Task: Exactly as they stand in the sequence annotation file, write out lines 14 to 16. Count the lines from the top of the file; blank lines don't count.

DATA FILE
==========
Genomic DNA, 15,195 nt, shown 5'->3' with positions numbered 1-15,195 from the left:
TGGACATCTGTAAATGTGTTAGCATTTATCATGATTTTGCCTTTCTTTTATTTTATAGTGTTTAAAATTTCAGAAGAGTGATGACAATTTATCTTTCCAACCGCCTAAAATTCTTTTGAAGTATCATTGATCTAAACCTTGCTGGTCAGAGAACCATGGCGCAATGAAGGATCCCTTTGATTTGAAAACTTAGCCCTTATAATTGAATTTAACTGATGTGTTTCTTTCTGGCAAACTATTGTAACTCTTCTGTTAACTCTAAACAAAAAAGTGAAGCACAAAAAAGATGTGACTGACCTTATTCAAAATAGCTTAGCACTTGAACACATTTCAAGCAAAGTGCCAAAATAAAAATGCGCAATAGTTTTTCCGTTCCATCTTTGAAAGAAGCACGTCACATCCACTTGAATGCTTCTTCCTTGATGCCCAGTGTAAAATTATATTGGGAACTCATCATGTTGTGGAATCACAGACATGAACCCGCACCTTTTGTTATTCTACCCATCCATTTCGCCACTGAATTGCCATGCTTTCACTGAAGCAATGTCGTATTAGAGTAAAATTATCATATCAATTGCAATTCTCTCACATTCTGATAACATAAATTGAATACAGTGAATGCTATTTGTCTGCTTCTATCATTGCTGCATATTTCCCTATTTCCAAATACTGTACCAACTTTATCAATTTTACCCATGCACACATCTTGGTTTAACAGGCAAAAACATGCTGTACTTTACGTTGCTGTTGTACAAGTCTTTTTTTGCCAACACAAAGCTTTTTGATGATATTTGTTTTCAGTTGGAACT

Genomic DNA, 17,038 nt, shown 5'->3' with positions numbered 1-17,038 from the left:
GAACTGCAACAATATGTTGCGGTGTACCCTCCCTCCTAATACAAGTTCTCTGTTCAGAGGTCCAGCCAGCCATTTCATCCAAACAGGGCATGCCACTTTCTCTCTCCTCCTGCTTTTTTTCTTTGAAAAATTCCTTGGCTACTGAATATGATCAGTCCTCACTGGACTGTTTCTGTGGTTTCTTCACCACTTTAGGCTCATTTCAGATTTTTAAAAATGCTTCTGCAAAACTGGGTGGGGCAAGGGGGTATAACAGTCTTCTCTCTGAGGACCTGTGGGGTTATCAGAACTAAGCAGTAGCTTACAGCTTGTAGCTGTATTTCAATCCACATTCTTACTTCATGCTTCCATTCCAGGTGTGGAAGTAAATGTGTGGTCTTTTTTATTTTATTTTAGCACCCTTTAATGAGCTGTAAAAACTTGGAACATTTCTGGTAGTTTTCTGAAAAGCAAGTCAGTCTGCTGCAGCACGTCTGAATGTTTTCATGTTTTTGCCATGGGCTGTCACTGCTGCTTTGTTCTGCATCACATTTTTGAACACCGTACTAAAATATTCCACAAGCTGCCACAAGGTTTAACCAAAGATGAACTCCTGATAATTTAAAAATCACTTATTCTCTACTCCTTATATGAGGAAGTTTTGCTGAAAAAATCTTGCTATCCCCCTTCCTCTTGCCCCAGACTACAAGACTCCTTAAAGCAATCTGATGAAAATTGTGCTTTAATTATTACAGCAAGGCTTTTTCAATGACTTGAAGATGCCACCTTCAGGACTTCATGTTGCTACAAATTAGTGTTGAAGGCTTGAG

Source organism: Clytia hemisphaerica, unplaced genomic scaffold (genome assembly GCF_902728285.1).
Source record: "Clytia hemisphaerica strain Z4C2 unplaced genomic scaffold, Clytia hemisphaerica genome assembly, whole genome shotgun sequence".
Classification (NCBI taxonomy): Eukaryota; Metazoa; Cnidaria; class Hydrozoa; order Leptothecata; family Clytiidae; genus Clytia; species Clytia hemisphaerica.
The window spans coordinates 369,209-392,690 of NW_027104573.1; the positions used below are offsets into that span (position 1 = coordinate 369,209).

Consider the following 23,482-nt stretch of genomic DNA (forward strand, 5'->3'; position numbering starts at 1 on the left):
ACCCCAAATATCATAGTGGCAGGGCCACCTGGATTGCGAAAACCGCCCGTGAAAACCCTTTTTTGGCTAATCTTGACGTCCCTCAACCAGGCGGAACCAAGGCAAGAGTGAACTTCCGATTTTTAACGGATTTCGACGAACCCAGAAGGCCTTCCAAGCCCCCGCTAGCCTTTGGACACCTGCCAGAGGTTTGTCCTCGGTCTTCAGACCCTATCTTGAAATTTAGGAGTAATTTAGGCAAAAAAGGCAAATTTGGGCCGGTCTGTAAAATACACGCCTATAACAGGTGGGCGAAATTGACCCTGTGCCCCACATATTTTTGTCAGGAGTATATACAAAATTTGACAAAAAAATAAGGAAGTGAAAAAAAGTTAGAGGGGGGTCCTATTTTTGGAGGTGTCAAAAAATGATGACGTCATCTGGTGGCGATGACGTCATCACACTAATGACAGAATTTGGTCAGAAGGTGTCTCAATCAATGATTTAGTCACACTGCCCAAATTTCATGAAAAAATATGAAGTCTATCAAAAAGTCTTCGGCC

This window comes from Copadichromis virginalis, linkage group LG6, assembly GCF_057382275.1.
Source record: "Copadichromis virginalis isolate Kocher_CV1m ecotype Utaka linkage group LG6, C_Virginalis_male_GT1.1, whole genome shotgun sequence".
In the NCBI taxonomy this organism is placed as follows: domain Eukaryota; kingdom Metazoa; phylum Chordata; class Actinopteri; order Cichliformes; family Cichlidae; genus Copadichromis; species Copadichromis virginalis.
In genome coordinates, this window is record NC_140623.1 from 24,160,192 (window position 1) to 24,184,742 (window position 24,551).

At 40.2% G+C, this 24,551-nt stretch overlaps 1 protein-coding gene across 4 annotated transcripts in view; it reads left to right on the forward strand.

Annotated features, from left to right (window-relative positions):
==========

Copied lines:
In genome coordinates, this window is record NC_140623.1 from 24,160,192 (window position 1) to 24,184,742 (window position 24,551).

At 40.2% G+C, this 24,551-nt stretch overlaps 1 protein-coding gene across 4 annotated transcripts in view; it reads left to right on the forward strand.

Annotated features, from left to right (window-relative positions):